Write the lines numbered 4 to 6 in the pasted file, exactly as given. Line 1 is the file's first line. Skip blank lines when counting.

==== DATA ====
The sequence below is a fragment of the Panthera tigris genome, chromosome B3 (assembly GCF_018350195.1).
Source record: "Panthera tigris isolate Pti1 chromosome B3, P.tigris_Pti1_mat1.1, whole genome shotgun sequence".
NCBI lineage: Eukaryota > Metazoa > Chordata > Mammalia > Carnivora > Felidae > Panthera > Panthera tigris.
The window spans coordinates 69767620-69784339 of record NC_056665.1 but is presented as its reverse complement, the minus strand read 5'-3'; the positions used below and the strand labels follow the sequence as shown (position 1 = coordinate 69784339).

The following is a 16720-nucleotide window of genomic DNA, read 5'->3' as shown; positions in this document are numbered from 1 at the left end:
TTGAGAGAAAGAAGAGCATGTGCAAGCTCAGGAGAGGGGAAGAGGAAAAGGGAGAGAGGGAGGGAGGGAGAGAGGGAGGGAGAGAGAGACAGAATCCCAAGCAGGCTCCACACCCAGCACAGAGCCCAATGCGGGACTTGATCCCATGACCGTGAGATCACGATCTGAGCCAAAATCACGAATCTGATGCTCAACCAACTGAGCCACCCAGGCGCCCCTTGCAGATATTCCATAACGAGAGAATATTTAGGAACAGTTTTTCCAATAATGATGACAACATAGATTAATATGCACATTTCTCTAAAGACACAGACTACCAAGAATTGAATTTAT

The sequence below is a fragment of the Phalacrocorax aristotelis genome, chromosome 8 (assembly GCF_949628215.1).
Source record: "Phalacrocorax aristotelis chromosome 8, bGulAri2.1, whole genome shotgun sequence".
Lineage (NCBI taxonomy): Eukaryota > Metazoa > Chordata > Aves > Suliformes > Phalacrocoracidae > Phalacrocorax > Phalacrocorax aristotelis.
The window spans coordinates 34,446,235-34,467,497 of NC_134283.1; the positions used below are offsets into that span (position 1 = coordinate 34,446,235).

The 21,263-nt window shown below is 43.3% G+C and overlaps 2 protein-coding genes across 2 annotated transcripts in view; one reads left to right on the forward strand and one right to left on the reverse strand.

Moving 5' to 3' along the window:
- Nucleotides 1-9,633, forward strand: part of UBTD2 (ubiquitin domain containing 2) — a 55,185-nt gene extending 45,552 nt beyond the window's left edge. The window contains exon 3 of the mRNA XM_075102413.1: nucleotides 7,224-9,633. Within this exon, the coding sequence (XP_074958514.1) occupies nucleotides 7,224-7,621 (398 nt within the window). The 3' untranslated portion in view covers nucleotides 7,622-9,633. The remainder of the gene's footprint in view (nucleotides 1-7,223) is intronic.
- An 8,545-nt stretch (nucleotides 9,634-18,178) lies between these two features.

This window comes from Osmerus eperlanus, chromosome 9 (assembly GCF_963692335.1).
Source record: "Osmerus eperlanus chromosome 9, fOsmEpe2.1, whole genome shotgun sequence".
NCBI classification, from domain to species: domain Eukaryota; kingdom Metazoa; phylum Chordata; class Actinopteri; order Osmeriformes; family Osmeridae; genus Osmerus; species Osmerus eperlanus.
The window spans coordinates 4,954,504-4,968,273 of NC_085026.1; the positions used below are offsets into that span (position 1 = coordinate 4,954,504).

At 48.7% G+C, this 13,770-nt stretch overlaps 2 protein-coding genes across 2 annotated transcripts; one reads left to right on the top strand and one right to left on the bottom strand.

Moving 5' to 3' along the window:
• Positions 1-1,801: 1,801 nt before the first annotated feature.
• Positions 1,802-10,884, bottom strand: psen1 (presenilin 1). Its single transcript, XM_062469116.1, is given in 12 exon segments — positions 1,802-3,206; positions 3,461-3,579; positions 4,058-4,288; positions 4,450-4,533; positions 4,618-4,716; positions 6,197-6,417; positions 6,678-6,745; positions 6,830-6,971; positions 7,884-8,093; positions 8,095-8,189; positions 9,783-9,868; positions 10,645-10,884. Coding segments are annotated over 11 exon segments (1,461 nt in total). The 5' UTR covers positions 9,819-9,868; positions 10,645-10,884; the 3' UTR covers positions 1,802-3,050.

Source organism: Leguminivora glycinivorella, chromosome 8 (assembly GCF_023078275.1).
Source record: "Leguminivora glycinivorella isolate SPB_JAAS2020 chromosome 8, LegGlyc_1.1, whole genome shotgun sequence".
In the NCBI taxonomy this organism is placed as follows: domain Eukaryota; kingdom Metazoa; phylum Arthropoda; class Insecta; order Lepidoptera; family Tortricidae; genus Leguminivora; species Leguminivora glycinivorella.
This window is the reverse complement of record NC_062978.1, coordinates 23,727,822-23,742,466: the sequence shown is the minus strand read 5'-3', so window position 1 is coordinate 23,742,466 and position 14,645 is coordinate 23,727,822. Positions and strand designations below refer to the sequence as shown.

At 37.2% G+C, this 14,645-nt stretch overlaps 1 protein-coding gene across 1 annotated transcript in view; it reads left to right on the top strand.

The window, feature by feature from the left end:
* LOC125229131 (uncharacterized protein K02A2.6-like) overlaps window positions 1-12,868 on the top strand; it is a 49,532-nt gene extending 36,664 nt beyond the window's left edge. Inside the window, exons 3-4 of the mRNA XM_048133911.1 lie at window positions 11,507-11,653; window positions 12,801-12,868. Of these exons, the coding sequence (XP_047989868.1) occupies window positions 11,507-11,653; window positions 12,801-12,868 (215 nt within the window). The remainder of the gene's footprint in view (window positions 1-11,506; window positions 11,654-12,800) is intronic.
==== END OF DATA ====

The window spans coordinates 69767620-69784339 of record NC_056665.1 but is presented as its reverse complement, the minus strand read 5'-3'; the positions used below and the strand labels follow the sequence as shown (position 1 = coordinate 69784339).

The following is a 16720-nucleotide window of genomic DNA, read 5'->3' as shown; positions in this document are numbered from 1 at the left end:
TTGAGAGAAAGAAGAGCATGTGCAAGCTCAGGAGAGGGGAAGAGGAAAAGGGAGAGAGGGAGGGAGGGAGAGAGGGAGGGAGAGAGAGACAGAATCCCAAGCAGGCTCCACACCCAGCACAGAGCCCAATGCGGGACTTGATCCCATGACCGTGAGATCACGATCTGAGCCAAAATCACGAATCTGATGCTCAACCAACTGAGCCACCCAGGCGCCCCTTGCAGATATTCCATAACGAGAGAATATTTAGGAACAGTTTTTCCAATAATGATGACAACATAGATTAATATGCACATTTCTCTAAAGACACAGACTACCAAGAATTGAATTTAT